Having never shot anything larger than a deer, I thought at this stage of life (I was 66) I should shoot something bigger. Twenty years ago, I was into benchrest shooting and hunted red fox and coyote. Needing a larger-caliber rifle, I had a .308 Win. put together by Borden Rifles in Pennsylvania. I reload most everything that I fire, so I was anxious to get this .308 to cook.
I started searching the Internet for caribou hunting and tried to educate myself about the various subspecies. Because of its rarity and beauty, particularly regarding the rack, which is much darker and, in my opinion, somewhat better shaped, I decided the first species I’d pursue would be the woodland caribou. I soon discovered the only place in the entire world a nonresident can hunt a woodland caribou is in Newfoundland.
The first outfitter I called back in January 2016 was Hinterland Outfitting of Bishop’s Falls, Newfoundland. Craig Pomeroy answered the phone and gave me all the information I asked for and more, but he didn’t have any caribou tags left for the 2017 season. He did have a hunter who he thought might cancel, and asked if he could call me back in March or April if the opportunity became available.
In March, the phone eventually rang and we set the date for my caribou hunt: Sept. 11-16, 2017.
I wanted to take with me Eric, my 37-year-old son, as my photographer, friend and partner in this exciting adventure. I checked with Craig, and he said Eric could come along.
The adventure started on Sunday, Sept. 10. It was noon when Craig picked us up, and we jumped into the vehicles and travelled more than two hours to camp. When the trail ended, we found ATVs waiting. We loaded all of our luggage and rifles into the wooden carts behind the ATVs and followed a beautiful winding trail about a block in distance to our destination: “Quiet Haven.”
On Monday the generator started at 4:30 a.m.; the lights came on, breakfast was served and the first day of our hunt began. All of the ATVs were warming up in the dark, cool morning with their lights on as we prepared to head into the wilderness seeking caribou. Craig was my guide, and I jumped onto his ATV. My son followed us in another. We were off.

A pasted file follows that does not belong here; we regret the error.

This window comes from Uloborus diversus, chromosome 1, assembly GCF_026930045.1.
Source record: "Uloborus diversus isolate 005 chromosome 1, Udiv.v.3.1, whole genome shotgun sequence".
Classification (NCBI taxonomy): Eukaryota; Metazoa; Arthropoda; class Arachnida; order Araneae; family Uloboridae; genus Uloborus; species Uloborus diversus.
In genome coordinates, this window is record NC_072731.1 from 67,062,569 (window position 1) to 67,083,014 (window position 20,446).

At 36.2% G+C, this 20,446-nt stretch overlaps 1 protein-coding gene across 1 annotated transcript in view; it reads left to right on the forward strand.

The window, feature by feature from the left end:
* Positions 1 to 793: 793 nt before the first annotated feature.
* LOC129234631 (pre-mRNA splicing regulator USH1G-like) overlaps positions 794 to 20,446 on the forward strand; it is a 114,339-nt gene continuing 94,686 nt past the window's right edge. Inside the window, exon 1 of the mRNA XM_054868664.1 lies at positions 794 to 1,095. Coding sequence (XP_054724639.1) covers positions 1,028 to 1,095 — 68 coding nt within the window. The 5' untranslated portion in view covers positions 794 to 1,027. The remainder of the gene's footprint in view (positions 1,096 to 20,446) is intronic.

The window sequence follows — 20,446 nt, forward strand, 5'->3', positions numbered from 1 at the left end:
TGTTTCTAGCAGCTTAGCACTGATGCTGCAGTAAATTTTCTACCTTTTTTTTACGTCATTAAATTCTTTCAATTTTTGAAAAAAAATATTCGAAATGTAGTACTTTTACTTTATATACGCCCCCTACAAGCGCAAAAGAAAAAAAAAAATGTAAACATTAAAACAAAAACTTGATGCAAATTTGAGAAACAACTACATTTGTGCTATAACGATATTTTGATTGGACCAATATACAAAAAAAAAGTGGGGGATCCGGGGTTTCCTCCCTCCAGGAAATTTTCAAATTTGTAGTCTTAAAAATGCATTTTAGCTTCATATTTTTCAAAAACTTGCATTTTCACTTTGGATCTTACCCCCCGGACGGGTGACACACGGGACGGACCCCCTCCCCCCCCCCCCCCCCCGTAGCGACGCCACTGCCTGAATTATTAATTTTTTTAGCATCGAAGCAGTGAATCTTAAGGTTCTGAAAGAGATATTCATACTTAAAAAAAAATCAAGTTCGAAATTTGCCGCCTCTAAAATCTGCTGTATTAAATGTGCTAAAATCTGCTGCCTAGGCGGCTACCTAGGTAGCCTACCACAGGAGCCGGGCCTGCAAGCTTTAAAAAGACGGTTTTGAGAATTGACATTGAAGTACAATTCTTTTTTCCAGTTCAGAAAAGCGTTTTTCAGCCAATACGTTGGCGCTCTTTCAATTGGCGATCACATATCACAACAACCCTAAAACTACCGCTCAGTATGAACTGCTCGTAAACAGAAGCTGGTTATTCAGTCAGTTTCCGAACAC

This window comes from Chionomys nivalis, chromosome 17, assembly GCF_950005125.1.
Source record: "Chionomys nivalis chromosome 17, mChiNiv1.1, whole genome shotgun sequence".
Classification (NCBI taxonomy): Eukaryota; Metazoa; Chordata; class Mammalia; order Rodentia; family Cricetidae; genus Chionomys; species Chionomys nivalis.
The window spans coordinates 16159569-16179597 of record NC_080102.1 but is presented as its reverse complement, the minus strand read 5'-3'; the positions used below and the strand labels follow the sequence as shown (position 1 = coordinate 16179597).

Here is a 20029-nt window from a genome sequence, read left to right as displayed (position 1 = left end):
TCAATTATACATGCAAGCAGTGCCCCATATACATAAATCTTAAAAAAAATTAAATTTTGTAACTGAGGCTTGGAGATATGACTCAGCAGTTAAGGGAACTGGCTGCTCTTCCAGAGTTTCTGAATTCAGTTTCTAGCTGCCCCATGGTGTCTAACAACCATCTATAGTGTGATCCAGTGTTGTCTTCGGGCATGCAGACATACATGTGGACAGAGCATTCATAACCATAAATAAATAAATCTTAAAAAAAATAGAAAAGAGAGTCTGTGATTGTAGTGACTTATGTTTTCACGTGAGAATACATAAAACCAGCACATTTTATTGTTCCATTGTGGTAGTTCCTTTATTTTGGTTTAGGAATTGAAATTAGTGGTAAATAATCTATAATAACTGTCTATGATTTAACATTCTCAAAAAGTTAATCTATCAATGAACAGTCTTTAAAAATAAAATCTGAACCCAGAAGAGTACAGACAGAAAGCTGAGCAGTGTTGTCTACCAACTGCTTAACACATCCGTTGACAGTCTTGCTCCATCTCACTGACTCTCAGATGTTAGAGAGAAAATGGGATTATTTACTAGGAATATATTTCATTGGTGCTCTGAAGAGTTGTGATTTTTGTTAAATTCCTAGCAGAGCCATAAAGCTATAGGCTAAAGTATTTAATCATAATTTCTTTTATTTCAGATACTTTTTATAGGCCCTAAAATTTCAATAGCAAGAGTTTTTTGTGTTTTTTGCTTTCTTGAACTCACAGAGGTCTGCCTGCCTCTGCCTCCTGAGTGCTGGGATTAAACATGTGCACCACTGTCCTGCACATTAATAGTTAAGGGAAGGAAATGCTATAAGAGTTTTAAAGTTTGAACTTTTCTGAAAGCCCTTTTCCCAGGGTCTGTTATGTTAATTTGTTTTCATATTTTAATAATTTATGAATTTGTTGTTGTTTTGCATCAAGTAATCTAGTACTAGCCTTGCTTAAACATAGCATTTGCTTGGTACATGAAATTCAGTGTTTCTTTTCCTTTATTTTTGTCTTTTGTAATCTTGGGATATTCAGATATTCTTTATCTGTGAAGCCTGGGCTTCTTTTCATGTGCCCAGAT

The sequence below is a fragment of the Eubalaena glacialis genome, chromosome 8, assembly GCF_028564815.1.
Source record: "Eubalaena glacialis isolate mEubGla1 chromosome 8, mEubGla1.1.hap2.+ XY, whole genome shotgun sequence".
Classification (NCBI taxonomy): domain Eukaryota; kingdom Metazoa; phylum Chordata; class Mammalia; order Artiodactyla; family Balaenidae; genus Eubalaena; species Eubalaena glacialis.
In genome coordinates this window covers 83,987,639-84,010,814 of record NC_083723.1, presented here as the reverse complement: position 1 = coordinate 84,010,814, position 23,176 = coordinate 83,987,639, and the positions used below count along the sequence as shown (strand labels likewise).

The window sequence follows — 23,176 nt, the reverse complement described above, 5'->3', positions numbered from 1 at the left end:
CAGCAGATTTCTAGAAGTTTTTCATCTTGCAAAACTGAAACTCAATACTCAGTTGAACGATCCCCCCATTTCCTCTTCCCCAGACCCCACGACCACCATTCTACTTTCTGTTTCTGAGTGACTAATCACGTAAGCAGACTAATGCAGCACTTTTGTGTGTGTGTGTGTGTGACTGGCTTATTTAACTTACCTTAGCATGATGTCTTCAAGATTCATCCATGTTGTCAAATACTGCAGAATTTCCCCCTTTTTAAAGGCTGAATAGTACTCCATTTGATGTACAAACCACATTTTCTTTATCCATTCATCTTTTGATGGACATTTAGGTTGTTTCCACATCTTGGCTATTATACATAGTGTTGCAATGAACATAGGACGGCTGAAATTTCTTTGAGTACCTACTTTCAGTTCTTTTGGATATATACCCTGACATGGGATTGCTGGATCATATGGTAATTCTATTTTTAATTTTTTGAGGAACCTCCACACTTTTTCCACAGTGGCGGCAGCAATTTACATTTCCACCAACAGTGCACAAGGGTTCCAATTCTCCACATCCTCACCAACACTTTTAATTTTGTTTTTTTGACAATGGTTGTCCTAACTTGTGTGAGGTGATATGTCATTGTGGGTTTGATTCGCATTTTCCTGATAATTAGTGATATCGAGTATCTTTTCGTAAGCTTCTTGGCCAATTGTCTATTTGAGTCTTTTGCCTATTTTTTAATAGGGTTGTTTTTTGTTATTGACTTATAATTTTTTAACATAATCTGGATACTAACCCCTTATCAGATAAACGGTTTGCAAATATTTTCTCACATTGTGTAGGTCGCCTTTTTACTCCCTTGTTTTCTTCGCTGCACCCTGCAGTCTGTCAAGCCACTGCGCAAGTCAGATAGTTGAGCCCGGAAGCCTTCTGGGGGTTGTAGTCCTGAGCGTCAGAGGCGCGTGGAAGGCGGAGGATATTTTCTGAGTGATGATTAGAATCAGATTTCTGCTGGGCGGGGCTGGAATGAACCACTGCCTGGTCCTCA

It was wet and bumpy, and the bogs were an education all their own. We traveled all morning and scanned the terrain with binoculars, but saw nothing other than the beautiful countryside and a lot of caribou sign.
Back at the lodge we had lunch and a quick snooze and were up again at 3 p.m. to tour the countryside, looking for the elusive caribou until almost dark. Unfortunately, we didn’t see any animals, but we did see some grouse along the road.
Day two started similarly to day one—with the addition of rain. We did see a 20-point bull, a few cows and a couple of calves. This was the first woodland caribou I’d ever seen. It was unreal in the rain, mist and fog, and my son took some beautiful video of them. Craig suggested I not shoot the 20-point, and I agreed, as it was only the second day.
The third day started like the others: more rain and colder temperatures. We searched most of the morning and were deep into a bog we’d hunted the previous day when Craig wanted to change course.
“Hey, shall we take a trip to the new bog that I just cut a trail into this summer?” asked Craig.
Of course, I was all in, so we headed in that direction. About five minutes later, Craig said, “Shooter just ahead!”
The bull wasn’t aware of us at all, so I had plenty of time to set up my bipod in the spongy bog. I ranged the bull at 175 yards through the rain and mist, and fired.
I downed my first-ever woodland caribou, and my son was behind us and was able to record the beautiful animal for about three minutes prior to my shot. I am sure I’ve watched that video at least 200 times!
Craig mentioned the rack might make the Boone and Crockett record book. It was very symmetrical and had no battle scars—exactly what I was hoping for. What’s more, Craig was indeed correct: my caribou did in fact make the Boone and Crockett record book with a score of 291 2/8 inches!
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